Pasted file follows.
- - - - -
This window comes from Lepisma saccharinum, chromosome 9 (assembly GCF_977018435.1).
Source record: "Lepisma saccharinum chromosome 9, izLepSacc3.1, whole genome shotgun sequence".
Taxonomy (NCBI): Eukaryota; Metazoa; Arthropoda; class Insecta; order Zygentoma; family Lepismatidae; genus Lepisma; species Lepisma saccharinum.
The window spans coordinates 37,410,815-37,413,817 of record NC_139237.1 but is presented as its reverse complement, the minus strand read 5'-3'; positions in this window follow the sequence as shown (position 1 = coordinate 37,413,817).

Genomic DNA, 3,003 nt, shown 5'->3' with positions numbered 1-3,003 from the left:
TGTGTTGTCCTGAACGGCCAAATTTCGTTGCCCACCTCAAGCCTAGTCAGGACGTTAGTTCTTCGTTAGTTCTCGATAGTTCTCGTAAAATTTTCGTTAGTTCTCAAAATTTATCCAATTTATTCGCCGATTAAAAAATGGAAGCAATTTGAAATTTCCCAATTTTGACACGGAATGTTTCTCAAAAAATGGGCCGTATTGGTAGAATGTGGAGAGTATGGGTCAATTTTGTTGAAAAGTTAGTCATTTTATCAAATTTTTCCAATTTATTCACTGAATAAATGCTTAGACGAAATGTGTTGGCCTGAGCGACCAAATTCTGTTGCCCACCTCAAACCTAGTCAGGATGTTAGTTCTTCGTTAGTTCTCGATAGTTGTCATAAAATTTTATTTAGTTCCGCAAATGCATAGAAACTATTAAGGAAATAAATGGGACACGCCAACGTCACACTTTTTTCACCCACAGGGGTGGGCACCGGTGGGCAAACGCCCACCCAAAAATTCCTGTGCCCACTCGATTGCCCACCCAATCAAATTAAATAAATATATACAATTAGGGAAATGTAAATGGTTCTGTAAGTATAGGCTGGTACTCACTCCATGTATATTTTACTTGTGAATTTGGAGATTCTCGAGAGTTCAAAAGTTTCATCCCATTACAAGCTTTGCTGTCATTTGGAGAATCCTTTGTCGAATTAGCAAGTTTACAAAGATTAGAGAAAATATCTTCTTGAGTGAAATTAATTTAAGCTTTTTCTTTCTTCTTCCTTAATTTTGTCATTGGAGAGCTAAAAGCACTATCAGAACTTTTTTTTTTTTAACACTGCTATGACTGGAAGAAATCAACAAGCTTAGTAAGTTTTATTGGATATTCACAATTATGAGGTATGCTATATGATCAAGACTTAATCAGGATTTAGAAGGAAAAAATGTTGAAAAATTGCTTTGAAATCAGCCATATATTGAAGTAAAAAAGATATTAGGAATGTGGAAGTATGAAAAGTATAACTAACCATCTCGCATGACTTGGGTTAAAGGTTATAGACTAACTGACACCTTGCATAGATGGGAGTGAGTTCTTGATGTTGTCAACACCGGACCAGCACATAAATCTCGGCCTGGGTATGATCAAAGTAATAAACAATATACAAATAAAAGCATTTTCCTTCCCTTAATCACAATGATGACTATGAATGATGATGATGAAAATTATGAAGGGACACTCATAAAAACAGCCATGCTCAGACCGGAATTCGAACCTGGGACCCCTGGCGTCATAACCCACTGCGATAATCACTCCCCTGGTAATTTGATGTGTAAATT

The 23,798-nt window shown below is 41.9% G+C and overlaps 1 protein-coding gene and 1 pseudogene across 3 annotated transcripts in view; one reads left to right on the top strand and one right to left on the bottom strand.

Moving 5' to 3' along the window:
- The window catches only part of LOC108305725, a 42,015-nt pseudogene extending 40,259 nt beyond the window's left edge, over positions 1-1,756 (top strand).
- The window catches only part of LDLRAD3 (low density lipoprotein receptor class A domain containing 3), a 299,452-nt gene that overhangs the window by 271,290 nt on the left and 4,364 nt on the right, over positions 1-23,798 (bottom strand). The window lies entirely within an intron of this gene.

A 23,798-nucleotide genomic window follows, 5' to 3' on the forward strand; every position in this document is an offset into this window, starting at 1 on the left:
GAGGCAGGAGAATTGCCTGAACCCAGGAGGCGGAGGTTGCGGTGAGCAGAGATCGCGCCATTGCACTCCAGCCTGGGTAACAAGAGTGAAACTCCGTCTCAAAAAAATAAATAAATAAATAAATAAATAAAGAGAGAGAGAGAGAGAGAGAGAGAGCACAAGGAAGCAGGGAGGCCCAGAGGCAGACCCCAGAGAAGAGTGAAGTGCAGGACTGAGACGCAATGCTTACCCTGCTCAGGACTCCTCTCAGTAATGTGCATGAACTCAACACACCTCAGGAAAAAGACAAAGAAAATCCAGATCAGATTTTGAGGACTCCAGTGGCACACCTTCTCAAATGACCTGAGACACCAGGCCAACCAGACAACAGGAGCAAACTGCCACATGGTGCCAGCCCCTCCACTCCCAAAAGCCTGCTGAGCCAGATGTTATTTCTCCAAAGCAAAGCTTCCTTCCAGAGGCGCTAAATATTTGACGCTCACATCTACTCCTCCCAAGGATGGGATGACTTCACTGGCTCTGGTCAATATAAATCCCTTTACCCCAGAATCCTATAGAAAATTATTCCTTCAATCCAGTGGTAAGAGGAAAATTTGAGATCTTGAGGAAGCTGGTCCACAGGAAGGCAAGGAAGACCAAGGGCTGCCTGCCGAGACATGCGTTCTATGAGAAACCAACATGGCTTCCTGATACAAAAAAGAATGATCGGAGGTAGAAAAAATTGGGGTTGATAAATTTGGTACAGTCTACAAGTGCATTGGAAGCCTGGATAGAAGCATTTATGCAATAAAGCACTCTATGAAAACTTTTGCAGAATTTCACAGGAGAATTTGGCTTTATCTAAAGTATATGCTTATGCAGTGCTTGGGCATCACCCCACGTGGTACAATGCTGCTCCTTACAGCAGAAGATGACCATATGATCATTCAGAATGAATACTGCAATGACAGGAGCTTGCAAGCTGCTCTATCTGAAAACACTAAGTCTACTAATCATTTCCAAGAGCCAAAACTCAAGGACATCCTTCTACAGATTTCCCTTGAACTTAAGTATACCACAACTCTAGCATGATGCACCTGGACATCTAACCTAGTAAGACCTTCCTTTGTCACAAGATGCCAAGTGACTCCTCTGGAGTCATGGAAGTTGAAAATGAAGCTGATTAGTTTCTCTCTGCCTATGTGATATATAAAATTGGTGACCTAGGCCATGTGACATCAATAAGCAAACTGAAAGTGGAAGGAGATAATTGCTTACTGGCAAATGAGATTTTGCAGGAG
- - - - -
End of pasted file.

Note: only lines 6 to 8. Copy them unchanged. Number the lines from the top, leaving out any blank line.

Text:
TGTGTTGTCCTGAACGGCCAAATTTCGTTGCCCACCTCAAGCCTAGTCAGGACGTTAGTTCTTCGTTAGTTCTCGATAGTTCTCGTAAAATTTTCGTTAGTTCTCAAAATTTATCCAATTTATTCGCCGATTAAAAAATGGAAGCAATTTGAAATTTCCCAATTTTGACACGGAATGTTTCTCAAAAAATGGGCCGTATTGGTAGAATGTGGAGAGTATGGGTCAATTTTGTTGAAAAGTTAGTCATTTTATCAAATTTTTCCAATTTATTCACTGAATAAATGCTTAGACGAAATGTGTTGGCCTGAGCGACCAAATTCTGTTGCCCACCTCAAACCTAGTCAGGATGTTAGTTCTTCGTTAGTTCTCGATAGTTGTCATAAAATTTTATTTAGTTCCGCAAATGCATAGAAACTATTAAGGAAATAAATGGGACACGCCAACGTCACACTTTTTTCACCCACAGGGGTGGGCACCGGTGGGCAAACGCCCACCCAAAAATTCCTGTGCCCACTCGATTGCCCACCCAATCAAATTAAATAAATATATACAATTAGGGAAATGTAAATGGTTCTGTAAGTATAGGCTGGTACTCACTCCATGTATATTTTACTTGTGAATTTGGAGATTCTCGAGAGTTCAAAAGTTTCATCCCATTACAAGCTTTGCTGTCATTTGGAGAATCCTTTGTCGAATTAGCAAGTTTACAAAGATTAGAGAAAATATCTTCTTGAGTGAAATTAATTTAAGCTTTTTCTTTCTTCTTCCTTAATTTTGTCATTGGAGAGCTAAAAGCACTATCAGAACTTTTTTTTTTTTAACACTGCTATGACTGGAAGAAATCAACAAGCTTAGTAAGTTTTATTGGATATTCACAATTATGAGGTATGCTATATGATCAAGACTTAATCAGGATTTAGAAGGAAAAAATGTTGAAAAATTGCTTTGAAATCAGCCATATATTGAAGTAAAAAAGATATTAGGAATGTGGAAGTATGAAAAGTATAACTAACCATCTCGCATGACTTGGGTTAAAGGTTATAGACTAACTGACACCTTGCATAGATGGGAGTGAGTTCTTGATGTTGTCAACACCGGACCAGCACATAAATCTCGGCCTGGGTATGATCAAAGTAATAAACAATATACAAATAAAAGCATTTTCCTTCCCTTAATCACAATGATGACTATGAATGATGATGATGAAAATTATGAAGGGACACTCATAAAAACAGCCATGCTCAGACCGGAATTCGAACCTGGGACCCCTGGCGTCATAACCCACTGCGATAATCACTCCCCTGGTAATTTGATGTGTAAATT

The 23,798-nt window shown below is 41.9% G+C and overlaps 1 protein-coding gene and 1 pseudogene across 3 annotated transcripts in view; one reads left to right on the top strand and one right to left on the bottom strand.

Moving 5' to 3' along the window: